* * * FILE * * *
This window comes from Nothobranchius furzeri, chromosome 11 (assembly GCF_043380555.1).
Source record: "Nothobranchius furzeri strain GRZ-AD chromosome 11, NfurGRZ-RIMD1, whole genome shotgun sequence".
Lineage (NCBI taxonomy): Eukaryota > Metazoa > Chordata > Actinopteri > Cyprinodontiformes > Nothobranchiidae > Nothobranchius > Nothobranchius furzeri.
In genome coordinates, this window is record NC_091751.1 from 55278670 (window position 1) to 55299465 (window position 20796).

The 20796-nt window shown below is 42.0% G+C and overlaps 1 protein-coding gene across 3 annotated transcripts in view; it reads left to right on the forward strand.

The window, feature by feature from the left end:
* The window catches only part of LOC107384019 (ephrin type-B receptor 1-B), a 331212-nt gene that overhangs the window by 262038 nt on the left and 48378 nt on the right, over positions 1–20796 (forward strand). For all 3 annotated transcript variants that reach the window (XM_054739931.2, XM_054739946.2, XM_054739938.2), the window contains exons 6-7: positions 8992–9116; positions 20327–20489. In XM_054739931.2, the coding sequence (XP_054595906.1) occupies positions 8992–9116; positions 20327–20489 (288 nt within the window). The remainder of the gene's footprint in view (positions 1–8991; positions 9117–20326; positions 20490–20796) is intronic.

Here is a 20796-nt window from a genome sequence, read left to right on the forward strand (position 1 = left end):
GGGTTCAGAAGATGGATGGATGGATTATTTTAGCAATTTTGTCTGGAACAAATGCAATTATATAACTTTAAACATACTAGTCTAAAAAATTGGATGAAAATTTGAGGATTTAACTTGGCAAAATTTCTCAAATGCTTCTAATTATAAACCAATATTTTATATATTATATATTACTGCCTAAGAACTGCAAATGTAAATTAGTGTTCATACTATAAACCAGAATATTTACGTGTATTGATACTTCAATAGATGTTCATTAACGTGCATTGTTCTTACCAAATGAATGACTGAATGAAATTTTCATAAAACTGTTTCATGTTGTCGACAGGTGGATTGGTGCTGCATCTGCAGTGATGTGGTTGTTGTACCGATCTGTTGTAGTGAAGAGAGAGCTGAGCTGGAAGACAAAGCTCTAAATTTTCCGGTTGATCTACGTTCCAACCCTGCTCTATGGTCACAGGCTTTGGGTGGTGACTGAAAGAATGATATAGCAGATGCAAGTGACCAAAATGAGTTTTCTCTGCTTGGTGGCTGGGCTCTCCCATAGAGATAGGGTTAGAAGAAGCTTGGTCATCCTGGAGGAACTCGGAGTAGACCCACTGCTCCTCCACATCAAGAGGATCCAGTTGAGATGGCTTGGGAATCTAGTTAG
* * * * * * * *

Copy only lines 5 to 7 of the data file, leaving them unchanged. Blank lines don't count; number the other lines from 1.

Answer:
The 20796-nt window shown below is 42.0% G+C and overlaps 1 protein-coding gene across 3 annotated transcripts in view; it reads left to right on the forward strand.

The window, feature by feature from the left end:
* The window catches only part of LOC107384019 (ephrin type-B receptor 1-B), a 331212-nt gene that overhangs the window by 262038 nt on the left and 48378 nt on the right, over positions 1–20796 (forward strand). For all 3 annotated transcript variants that reach the window (XM_054739931.2, XM_054739946.2, XM_054739938.2), the window contains exons 6-7: positions 8992–9116; positions 20327–20489. In XM_054739931.2, the coding sequence (XP_054595906.1) occupies positions 8992–9116; positions 20327–20489 (288 nt within the window). The remainder of the gene's footprint in view (positions 1–8991; positions 9117–20326; positions 20490–20796) is intronic.